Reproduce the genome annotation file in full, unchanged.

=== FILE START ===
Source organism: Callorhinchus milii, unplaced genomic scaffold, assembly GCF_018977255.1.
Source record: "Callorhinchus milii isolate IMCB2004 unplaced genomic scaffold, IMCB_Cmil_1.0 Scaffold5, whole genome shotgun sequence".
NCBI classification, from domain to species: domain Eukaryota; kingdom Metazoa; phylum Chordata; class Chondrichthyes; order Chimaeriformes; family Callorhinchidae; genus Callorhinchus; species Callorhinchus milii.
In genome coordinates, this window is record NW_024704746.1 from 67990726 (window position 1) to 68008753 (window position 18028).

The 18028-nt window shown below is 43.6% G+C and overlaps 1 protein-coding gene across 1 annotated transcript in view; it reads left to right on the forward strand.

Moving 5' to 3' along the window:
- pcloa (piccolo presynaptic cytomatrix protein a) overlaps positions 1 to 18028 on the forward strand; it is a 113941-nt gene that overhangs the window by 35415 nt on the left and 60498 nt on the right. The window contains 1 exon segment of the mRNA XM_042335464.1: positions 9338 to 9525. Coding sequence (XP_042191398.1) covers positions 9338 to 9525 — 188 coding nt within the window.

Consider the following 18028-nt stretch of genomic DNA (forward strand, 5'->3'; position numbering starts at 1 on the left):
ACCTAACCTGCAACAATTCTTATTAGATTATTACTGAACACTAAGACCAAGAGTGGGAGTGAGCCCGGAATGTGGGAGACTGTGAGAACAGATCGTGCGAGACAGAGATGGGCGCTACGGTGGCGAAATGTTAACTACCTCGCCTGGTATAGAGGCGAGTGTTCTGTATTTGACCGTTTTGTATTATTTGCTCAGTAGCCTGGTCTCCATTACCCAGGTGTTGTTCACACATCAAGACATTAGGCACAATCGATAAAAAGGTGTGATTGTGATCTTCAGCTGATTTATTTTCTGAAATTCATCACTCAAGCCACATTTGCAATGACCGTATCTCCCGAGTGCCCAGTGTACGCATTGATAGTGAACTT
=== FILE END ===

Source organism: Callorhinchus milii, unplaced genomic scaffold, assembly GCF_018977255.1.
Source record: "Callorhinchus milii isolate IMCB2004 unplaced genomic scaffold, IMCB_Cmil_1.0 Scaffold5, whole genome shotgun sequence".
NCBI classification, from domain to species: domain Eukaryota; kingdom Metazoa; phylum Chordata; class Chondrichthyes; order Chimaeriformes; family Callorhinchidae; genus Callorhinchus; species Callorhinchus milii.
In genome coordinates, this window is record NW_024704746.1 from 67990726 (window position 1) to 68008753 (window position 18028).

The 18028-nt window shown below is 43.6% G+C and overlaps 1 protein-coding gene across 1 annotated transcript in view; it reads left to right on the forward strand.

Moving 5' to 3' along the window:
- pcloa (piccolo presynaptic cytomatrix protein a) overlaps positions 1 to 18028 on the forward strand; it is a 113941-nt gene that overhangs the window by 35415 nt on the left and 60498 nt on the right. The window contains 1 exon segment of the mRNA XM_042335464.1: positions 9338 to 9525. Coding sequence (XP_042191398.1) covers positions 9338 to 9525 — 188 coding nt within the window.

Consider the following 18028-nt stretch of genomic DNA (forward strand, 5'->3'; position numbering starts at 1 on the left):
ACCTAACCTGCAACAATTCTTATTAGATTATTACTGAACACTAAGACCAAGAGTGGGAGTGAGCCCGGAATGTGGGAGACTGTGAGAACAGATCGTGCGAGACAGAGATGGGCGCTACGGTGGCGAAATGTTAACTACCTCGCCTGGTATAGAGGCGAGTGTTCTGTATTTGACCGTTTTGTATTATTTGCTCAGTAGCCTGGTCTCCATTACCCAGGTGTTGTTCACACATCAAGACATTAGGCACAATCGATAAAAAGGTGTGATTGTGATCTTCAGCTGATTTATTTTCTGAAATTCATCACTCAAGCCACATTTGCAATGACCGTATCTCCCGAGTGCCCAGTGTACGCATTGATAGTGAACTT